Retailers turn to software programs to get a leg up on savvy customers

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The year Beverly Lankes found herself forced to shop on Christmas Eve was the year she discovered the rewards of waiting. "I was like, 'Wow, look at all these great deals,' " recalled the Whitehall resident.

It's on again, the annual game of chicken between consumers and retailers over when to get the best deals, and when to offer them. In a show of power, customers -- procrastinating nicely as usual -- have embraced price comparison tools available through shopping online and using personal data assistants.

But retail chains, too, have a new card to play. Many are using computer software to take some of the gut-wrenching emotion out of the decision on when to offer 20 percent off or throw in the towel and mark a product down 70 percent.

Merchants at big public companies drop terms such as "price optimization" and "markdown optimization" for these computer-driven programs. American Eagle Outfitters was an early adopter. Stein Mart has been rolling out its own system. Even Family Dollar Stores has begun testing new pricing programs to try to boost sales -- and profits.

They start by hiring companies staffed with statisticians developing algorithms to calculate how well blue jackets sold last year and what happened when the price dropped 10 percent. Factors such as weather, regional tastes and competition in each market also may get crunched in. In the end, the programs spit out pricing and timing plans that, mathematically speaking, should create the most bang out of shoppers' bucks.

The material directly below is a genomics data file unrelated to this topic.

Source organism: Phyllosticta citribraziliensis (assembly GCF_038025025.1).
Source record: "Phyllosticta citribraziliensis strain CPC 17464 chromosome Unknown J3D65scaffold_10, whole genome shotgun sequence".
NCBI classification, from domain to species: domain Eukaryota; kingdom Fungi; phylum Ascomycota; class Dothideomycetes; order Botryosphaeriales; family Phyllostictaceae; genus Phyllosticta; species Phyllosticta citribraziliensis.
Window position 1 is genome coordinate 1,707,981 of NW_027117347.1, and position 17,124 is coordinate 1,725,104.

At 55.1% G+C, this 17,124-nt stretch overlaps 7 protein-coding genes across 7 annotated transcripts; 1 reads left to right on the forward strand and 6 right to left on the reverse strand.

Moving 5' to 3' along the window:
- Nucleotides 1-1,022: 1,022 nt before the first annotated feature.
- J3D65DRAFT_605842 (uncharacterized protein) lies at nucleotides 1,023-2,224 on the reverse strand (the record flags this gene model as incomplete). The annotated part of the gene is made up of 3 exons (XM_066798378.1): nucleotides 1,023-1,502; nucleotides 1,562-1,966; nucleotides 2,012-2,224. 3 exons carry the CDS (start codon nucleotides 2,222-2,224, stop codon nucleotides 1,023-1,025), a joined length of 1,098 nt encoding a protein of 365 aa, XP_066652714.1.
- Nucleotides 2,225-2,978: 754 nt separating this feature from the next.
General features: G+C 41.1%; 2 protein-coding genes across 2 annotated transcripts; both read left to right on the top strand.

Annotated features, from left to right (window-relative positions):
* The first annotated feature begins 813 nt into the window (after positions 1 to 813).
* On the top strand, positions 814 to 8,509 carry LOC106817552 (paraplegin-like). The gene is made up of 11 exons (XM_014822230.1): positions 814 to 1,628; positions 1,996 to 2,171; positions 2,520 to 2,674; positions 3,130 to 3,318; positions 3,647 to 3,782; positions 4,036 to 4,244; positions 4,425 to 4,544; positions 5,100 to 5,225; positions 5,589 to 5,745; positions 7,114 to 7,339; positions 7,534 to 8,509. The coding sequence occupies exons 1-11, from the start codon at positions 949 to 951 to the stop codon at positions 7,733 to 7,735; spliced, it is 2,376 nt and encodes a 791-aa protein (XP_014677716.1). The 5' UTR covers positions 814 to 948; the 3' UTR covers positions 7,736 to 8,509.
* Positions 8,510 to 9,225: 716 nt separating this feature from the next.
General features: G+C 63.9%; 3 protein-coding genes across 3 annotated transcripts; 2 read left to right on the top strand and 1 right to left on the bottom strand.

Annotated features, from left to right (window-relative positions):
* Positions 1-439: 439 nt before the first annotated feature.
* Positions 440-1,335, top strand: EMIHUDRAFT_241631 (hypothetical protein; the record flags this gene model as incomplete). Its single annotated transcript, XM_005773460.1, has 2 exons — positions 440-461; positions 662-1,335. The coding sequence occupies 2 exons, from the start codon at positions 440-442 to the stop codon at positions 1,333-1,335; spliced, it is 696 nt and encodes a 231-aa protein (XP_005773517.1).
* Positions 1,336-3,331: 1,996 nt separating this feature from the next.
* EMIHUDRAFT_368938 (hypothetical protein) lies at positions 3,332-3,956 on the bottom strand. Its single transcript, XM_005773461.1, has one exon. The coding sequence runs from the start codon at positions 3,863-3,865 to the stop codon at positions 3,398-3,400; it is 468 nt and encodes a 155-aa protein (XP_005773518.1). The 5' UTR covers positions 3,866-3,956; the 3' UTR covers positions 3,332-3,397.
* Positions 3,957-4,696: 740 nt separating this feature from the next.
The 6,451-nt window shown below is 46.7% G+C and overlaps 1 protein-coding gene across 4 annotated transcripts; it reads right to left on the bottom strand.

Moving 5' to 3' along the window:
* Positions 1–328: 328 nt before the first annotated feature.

"They're evaluating how sensitive consumers are to price changes on product," explained Michael Barrett, retail research director for Boston-based AMR Research, who estimates no more than 100 chains now use such software.

It can be used to decipher such complex questions as, will a 15 percent markdown work as well as a 20 percent markdown? Should a store just go quickly to 40 percent off? How much will these moves affect profits? Will the supply of fuzzy slippers with candy canes last until Dec. 23 without hanging around unwanted through Dec. 26?

"In many cases, retailers either were taking markdowns too early or too late," said Mr. Barrett. "By doing so, they were giving away margin dollars."

Consumers may not be aware last year's 30 percent markdown has morphed into a 20 percent one this year. After all, retailers have long experimented with different promotions.

But savvy shoppers have their methods, too.

Take Alice Williams, of Wexford, who as she stood last week in a sea of red Sale signs at the Kohl's store on McKnight Road, admitted she doesn't watch the weekly progression of ad circulars.

She just knows that "Kohl's is pretty cheap," making note of a child's winter hat set in her hand that she saw at Talbots earlier in the day at a much higher price.

Rather than look at a sale sign, Ms. Williams said she decides how much she's willing to pay. And figuring out what she, and her peers, may think that hat or this scarf are worth are part of what the new computer programs are meant to address.

The systems aren't perfect. American Eagle President Susan McGalla was asked in a recent earnings conference call about a rapid price hike on a hot item in the fall. She conceded some prices on "fur trend" items turned out to be too low.

"When we can't get any more of something like that and we are way below market, we try to catch it within the first week of sales and make that adjustment," Ms. McGalla told analysts. In other words, it was a hot seller in short supply, so raising the price was a no brainer.